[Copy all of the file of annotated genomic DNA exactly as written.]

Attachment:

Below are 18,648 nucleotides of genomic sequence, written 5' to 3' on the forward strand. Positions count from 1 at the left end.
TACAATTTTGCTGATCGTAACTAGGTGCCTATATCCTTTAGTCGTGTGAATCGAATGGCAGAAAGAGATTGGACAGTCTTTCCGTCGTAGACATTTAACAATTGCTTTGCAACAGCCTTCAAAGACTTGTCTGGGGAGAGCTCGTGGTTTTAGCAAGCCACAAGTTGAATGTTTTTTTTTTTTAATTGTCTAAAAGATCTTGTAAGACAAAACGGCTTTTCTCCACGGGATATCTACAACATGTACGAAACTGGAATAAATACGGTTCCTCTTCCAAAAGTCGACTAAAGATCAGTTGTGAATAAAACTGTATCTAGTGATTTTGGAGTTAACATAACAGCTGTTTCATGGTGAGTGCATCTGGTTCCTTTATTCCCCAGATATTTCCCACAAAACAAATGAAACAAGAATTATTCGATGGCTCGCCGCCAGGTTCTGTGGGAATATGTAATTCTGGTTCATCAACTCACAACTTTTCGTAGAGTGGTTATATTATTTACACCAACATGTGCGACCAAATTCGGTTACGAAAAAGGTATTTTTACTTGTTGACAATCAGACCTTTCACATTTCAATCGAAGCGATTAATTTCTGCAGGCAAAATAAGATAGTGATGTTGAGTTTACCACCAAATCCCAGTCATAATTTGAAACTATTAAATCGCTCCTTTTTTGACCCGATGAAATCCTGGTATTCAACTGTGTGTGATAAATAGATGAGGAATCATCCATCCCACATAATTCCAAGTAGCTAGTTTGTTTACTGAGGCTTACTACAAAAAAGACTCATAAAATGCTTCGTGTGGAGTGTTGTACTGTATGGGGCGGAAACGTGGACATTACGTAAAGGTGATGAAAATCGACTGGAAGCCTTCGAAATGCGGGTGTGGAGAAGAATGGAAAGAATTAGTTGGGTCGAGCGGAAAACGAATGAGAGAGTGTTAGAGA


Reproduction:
Below are 18,648 nucleotides of genomic sequence, written 5' to 3' on the forward strand. Positions count from 1 at the left end.
TACAATTTTGCTGATCGTAACTAGGTGCCTATATCCTTTAGTCGTGTGAATCGAATGGCAGAAAGAGATTGGACAGTCTTTCCGTCGTAGACATTTAACAATTGCTTTGCAACAGCCTTCAAAGACTTGTCTGGGGAGAGCTCGTGGTTTTAGCAAGCCACAAGTTGAATGTTTTTTTTTTTTAATTGTCTAAAAGATCTTGTAAGACAAAACGGCTTTTCTCCACGGGATATCTACAACATGTACGAAACTGGAATAAATACGGTTCCTCTTCCAAAAGTCGACTAAAGATCAGTTGTGAATAAAACTGTATCTAGTGATTTTGGAGTTAACATAACAGCTGTTTCATGGTGAGTGCATCTGGTTCCTTTATTCCCCAGATATTTCCCACAAAACAAATGAAACAAGAATTATTCGATGGCTCGCCGCCAGGTTCTGTGGGAATATGTAATTCTGGTTCATCAACTCACAACTTTTCGTAGAGTGGTTATATTATTTACACCAACATGTGCGACCAAATTCGGTTACGAAAAAGGTATTTTTACTTGTTGACAATCAGACCTTTCACATTTCAATCGAAGCGATTAATTTCTGCAGGCAAAATAAGATAGTGATGTTGAGTTTACCACCAAATCCCAGTCATAATTTGAAACTATTAAATCGCTCCTTTTTTGACCCGATGAAATCCTGGTATTCAACTGTGTGTGATAAATAGATGAGGAATCATCCATCCCACATAATTCCAAGTAGCTAGTTTGTTTACTGAGGCTTACTACAAAAAAGACTCATAAAATGCTTCGTGTGGAGTGTTGTACTGTATGGGGCGGAAACGTGGACATTACGTAAAGGTGATGAAAATCGACTGGAAGCCTTCGAAATGCGGGTGTGGAGAAGAATGGAAAGAATTAGTTGGGTCGAGCGGAAAACGAATGAGAGAGTGTTAGAGA